By Jeremy M. Jacobs, Dixon Hughes Goodman LLP
The accounting firm recruiting season is an exciting and hectic time for any accounting student. Having just undergone this process myself last fall, I wanted to share some information which may help you navigate this stage in your career. To help prepare you for what lies ahead, I have authored a series of blog posts focused on the three stages of the accounting firm recruiting season—Meet the Firms, On-Campus Interviews, and Office Visits.
I will be writing from my own experience as an accounting student at UNC-Wilmington, and while I recognize each school has a different approach to the structure of the individual events, the concepts and principles remain the same. I hope you benefit from this series and wish you the best of luck with the upcoming recruiting season.
This is the first post in a three-part series focused on the accounting firm recruiting process.
The accounting profession is unlike most other business disciplines when it comes to job placement and recruiting. The firms looking to hire come to you via on campus events. The representatives take the time to attend school-sponsored events such as Beta Alpha Psi, NABA, and NCACPA events like SLINC, and they put extensive time and resources into the recruiting process. It is important to get to know the representatives who will be handling the recruiting events at your school. The more they get to see you and talk to you, the easier the subsequent steps in the process will be.
Meet the Firms
Usually, you will begin the recruiting process with a Meet the Firms event. This can be an overwhelming experience the first time you attend, but it is similar to a career fair. At UNCW we had three nights for this event. During the first two nights, the firms in attendance were placed in designated classrooms and we were assigned to groups of 15–20 students. Each group had a specific amount of time to learn about the firm and then break out for individual conversations (usually by geographical location or service line) with the representatives. Each group would then rotate until all firms had been visited. On the final night, the firms in attendance were set up in one location and attendees could visit with firms at their own pace.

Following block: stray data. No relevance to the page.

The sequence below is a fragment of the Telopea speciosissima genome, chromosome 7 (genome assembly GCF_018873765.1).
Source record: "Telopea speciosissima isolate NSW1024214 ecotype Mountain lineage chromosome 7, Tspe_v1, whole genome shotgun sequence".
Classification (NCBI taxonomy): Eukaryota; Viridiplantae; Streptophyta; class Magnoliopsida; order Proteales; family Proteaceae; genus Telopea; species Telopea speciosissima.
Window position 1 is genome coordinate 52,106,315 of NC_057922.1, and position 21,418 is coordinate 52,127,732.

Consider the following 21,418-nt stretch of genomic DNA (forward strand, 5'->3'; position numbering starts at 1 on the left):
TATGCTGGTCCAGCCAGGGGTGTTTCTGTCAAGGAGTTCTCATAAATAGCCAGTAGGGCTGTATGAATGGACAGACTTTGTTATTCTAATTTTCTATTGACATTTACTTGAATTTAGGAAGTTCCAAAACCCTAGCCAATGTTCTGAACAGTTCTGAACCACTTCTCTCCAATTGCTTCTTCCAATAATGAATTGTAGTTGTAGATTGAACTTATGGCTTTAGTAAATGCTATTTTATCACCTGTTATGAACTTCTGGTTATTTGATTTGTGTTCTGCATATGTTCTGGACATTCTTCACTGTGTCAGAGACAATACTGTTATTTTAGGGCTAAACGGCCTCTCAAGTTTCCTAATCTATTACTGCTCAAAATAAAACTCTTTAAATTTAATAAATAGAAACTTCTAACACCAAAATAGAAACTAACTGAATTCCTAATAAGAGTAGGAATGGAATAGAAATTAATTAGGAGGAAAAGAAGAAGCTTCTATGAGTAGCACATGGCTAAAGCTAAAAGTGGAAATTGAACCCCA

It is important to speak to the representatives from all of the firms in attendance. In many cases, this is the representative’s first impression of you and how you present yourself at this even could be a deciding factor when it comes to the selection for on-campus interviewees.
Do Your Homework
Make sure you research the firms in attendance prior to the event. I recommend that you know which firms have offices that are geographically favorable to you and what services lines each firm offers in your desired locations. It would seem obvious that you had not done your homework if you tell a firm you want to work in forensic accounting in its Charlotte office, when the firm does not do forensic work and only has an office in Raleigh.
Keep Your Options Open